Dear Friends in Christ,
Welcome back to all our returning students to St. Mary’s School, and a special welcome to our new students! The faculty and staff under the direction of our principal, Mrs. Wertz, work hard to give our children an education which is both academically excellent and imbued with our Catholic faith, with Christ the Divine Teacher as our guide. Please support our school – a true apostolate of our parish.
I would like to touch on a rather sensitive subject – Mass etiquette. Please understand that what we believe about the Eucharist is what drives how we prepare for and celebrate the Mass. The Holy Mass is the greatest prayer that can be offered, and you and I are privileged participants in this divine Sacrifice. As the greatest prayer, it needs preparation. Also, I am not speaking of specific people below – just in general.
First, please try to arrive before Mass begins. Of course, legitimate things happen that make us late every so often, but let us strive to make lateness a truly extraordinary thing. Seating during the Mass, especially during the readings, is very distracting. People become distracted and miss important parts of the Sacred Scriptures. The focus needs to remain Christ. Also, please try to spend this time before Mass in silent prayer. I realize that in St. Angela Hall without a narthex it is difficult; but until our new church is finished, we must try to keep ourselves in the Catholic mindset. Remember that Jesus Christ is truly present in the tabernacle (in St. Angela Hall after the Consecration on Saturday night).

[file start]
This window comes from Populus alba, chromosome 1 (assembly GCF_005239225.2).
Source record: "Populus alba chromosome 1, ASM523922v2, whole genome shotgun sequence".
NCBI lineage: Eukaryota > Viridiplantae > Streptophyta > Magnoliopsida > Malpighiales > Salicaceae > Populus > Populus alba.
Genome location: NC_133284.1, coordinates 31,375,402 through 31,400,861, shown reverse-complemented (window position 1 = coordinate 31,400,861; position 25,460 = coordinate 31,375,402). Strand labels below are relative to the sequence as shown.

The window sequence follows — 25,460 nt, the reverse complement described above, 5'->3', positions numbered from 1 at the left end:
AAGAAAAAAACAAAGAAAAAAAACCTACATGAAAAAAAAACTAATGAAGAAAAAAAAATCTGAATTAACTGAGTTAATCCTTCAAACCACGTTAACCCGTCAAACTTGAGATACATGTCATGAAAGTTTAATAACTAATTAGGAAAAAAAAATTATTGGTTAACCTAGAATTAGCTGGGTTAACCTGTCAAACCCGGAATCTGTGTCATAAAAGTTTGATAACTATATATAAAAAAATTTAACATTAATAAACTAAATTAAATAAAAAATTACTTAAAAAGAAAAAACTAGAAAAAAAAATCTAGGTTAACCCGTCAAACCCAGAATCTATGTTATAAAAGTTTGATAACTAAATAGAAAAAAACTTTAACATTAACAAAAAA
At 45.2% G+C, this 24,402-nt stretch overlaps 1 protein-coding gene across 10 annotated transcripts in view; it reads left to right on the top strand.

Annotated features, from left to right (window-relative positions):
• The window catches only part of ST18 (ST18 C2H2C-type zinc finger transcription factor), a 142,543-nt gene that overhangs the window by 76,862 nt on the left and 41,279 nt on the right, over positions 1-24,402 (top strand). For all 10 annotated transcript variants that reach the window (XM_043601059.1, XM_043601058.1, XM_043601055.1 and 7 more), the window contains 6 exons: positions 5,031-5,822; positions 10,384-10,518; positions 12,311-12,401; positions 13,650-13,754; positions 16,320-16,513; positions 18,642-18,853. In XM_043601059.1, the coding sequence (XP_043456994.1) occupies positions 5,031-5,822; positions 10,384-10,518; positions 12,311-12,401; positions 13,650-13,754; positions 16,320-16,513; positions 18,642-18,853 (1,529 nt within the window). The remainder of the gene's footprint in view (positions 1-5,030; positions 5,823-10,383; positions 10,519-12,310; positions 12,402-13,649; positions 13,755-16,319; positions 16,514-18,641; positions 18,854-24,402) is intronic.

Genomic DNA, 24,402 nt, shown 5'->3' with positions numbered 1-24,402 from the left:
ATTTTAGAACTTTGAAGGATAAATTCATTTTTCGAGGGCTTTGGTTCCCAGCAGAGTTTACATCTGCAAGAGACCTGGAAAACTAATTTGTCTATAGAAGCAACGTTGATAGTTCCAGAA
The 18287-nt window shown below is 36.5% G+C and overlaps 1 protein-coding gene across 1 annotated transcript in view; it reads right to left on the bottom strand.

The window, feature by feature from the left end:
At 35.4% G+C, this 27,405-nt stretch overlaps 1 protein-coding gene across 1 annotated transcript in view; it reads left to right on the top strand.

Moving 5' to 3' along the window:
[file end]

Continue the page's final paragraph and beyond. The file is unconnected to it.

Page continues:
Also, please make every effort to use bathroom facilities before coming to Mass or before Mass begins. This is not like being at the movies or other entertainments. Please try “to hold it” during the Mass, unless there is a medical problem, of course. I have to admit that as a child, I wanted “to go” just to pass the time because I was bored. (My parents let me go once in seventeen years.) I really didn’t need to. If you must, please, please do not go during the Eucharistic Prayer. This is the high point of the prayer of the Mass – it doesn’t take that long. I have seen several people walking across the aisle while I am holding up the Consecrated Host to be adored. Our faith holds that this is Jesus Christ Himself, whom we are about to receive.
Finally for now, please help keep the wonderful Catholic custom of genuflecting to Christ in the Tabernacle before entering and leaving the pew (chairs), and also any time we pass the central axis of the altar and tabernacle. As Catholics, we never cross the central axis of churches without a genuflection (or at the very least a bow, for those impeded from genuflecting). This keeps us mindful that we are in a sacred space.
Thank you for helping keep the Mass reverent and holy!